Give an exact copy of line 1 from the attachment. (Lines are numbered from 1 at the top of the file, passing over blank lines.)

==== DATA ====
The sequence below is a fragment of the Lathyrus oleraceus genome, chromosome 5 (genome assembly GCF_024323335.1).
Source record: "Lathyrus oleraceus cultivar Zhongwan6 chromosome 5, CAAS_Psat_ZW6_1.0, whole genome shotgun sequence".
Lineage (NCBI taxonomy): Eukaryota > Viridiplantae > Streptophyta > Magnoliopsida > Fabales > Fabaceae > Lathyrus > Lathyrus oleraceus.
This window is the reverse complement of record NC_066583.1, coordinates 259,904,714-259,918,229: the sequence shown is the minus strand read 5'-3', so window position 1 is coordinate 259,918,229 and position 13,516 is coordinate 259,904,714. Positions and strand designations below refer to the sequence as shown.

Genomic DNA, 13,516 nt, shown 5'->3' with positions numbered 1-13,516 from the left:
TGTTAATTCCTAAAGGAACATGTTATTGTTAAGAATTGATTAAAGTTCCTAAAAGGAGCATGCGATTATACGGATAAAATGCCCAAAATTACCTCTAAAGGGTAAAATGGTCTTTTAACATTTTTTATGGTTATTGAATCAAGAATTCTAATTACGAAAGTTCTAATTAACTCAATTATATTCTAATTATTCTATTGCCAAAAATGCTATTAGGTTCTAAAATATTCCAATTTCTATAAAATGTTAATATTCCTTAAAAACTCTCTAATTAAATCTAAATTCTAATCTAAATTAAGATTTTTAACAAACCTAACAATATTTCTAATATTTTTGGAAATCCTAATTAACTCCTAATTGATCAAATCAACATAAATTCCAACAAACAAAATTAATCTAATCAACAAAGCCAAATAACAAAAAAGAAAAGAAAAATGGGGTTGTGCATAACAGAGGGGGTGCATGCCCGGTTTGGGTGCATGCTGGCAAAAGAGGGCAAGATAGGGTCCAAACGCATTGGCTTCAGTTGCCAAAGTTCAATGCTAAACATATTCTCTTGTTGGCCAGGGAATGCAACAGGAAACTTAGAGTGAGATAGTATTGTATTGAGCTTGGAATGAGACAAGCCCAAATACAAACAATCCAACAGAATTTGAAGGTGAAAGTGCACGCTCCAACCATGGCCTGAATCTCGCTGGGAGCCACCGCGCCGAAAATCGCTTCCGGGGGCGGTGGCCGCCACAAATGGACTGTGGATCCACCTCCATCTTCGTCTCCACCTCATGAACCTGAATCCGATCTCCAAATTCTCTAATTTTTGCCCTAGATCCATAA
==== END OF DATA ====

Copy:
The sequence below is a fragment of the Lathyrus oleraceus genome, chromosome 5 (genome assembly GCF_024323335.1).